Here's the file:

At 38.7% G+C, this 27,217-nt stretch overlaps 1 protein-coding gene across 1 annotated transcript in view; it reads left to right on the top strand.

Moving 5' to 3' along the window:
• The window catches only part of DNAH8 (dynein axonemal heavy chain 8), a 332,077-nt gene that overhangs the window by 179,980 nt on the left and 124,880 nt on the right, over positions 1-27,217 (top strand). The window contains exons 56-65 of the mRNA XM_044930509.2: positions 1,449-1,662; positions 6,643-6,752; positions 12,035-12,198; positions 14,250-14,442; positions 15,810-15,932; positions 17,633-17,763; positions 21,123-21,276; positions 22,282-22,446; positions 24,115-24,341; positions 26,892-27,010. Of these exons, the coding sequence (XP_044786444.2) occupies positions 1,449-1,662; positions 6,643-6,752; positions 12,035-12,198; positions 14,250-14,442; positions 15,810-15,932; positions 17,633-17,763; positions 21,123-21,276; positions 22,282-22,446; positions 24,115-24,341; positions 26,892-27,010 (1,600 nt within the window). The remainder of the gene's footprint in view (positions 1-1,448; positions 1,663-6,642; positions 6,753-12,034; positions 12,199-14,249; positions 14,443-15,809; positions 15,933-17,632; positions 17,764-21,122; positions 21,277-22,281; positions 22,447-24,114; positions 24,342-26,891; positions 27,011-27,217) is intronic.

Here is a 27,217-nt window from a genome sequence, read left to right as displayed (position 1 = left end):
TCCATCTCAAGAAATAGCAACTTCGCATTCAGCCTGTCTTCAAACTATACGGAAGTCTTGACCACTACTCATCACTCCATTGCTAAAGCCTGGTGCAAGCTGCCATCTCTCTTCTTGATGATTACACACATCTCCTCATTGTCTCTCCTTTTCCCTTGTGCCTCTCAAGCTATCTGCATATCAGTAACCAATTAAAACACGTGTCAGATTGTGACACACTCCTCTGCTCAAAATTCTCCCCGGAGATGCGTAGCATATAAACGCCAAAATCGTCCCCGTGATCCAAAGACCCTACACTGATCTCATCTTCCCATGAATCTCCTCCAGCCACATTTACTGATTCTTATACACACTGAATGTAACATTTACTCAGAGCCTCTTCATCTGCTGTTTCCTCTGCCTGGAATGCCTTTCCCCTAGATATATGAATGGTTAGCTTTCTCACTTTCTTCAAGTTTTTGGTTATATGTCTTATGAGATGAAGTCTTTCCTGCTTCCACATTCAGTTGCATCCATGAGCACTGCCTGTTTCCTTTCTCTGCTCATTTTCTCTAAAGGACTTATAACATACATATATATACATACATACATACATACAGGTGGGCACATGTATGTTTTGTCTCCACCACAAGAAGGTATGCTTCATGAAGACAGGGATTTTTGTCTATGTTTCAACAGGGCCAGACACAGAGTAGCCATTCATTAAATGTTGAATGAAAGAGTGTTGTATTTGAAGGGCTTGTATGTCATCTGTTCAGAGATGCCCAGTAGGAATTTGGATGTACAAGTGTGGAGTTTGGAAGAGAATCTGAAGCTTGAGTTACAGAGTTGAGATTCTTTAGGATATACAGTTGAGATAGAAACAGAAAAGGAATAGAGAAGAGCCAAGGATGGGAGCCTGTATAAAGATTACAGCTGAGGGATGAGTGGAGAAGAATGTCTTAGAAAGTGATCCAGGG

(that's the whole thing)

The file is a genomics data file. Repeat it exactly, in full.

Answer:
At 38.7% G+C, this 27,217-nt stretch overlaps 1 protein-coding gene across 1 annotated transcript in view; it reads left to right on the top strand.

Moving 5' to 3' along the window:
• The window catches only part of DNAH8 (dynein axonemal heavy chain 8), a 332,077-nt gene that overhangs the window by 179,980 nt on the left and 124,880 nt on the right, over positions 1-27,217 (top strand). The window contains exons 56-65 of the mRNA XM_044930509.2: positions 1,449-1,662; positions 6,643-6,752; positions 12,035-12,198; positions 14,250-14,442; positions 15,810-15,932; positions 17,633-17,763; positions 21,123-21,276; positions 22,282-22,446; positions 24,115-24,341; positions 26,892-27,010. Of these exons, the coding sequence (XP_044786444.2) occupies positions 1,449-1,662; positions 6,643-6,752; positions 12,035-12,198; positions 14,250-14,442; positions 15,810-15,932; positions 17,633-17,763; positions 21,123-21,276; positions 22,282-22,446; positions 24,115-24,341; positions 26,892-27,010 (1,600 nt within the window). The remainder of the gene's footprint in view (positions 1-1,448; positions 1,663-6,642; positions 6,753-12,034; positions 12,199-14,249; positions 14,443-15,809; positions 15,933-17,632; positions 17,764-21,122; positions 21,277-22,281; positions 22,447-24,114; positions 24,342-26,891; positions 27,011-27,217) is intronic.

Here is a 27,217-nt window from a genome sequence, read left to right as displayed (position 1 = left end):
TCCATCTCAAGAAATAGCAACTTCGCATTCAGCCTGTCTTCAAACTATACGGAAGTCTTGACCACTACTCATCACTCCATTGCTAAAGCCTGGTGCAAGCTGCCATCTCTCTTCTTGATGATTACACACATCTCCTCATTGTCTCTCCTTTTCCCTTGTGCCTCTCAAGCTATCTGCATATCAGTAACCAATTAAAACACGTGTCAGATTGTGACACACTCCTCTGCTCAAAATTCTCCCCGGAGATGCGTAGCATATAAACGCCAAAATCGTCCCCGTGATCCAAAGACCCTACACTGATCTCATCTTCCCATGAATCTCCTCCAGCCACATTTACTGATTCTTATACACACTGAATGTAACATTTACTCAGAGCCTCTTCATCTGCTGTTTCCTCTGCCTGGAATGCCTTTCCCCTAGATATATGAATGGTTAGCTTTCTCACTTTCTTCAAGTTTTTGGTTATATGTCTTATGAGATGAAGTCTTTCCTGCTTCCACATTCAGTTGCATCCATGAGCACTGCCTGTTTCCTTTCTCTGCTCATTTTCTCTAAAGGACTTATAACATACATATATATACATACATACATACATACAGGTGGGCACATGTATGTTTTGTCTCCACCACAAGAAGGTATGCTTCATGAAGACAGGGATTTTTGTCTATGTTTCAACAGGGCCAGACACAGAGTAGCCATTCATTAAATGTTGAATGAAAGAGTGTTGTATTTGAAGGGCTTGTATGTCATCTGTTCAGAGATGCCCAGTAGGAATTTGGATGTACAAGTGTGGAGTTTGGAAGAGAATCTGAAGCTTGAGTTACAGAGTTGAGATTCTTTAGGATATACAGTTGAGATAGAAACAGAAAAGGAATAGAGAAGAGCCAAGGATGGGAGCCTGTATAAAGATTACAGCTGAGGGATGAGTGGAGAAGAATGTCTTAGAAAGTGATCCAGGG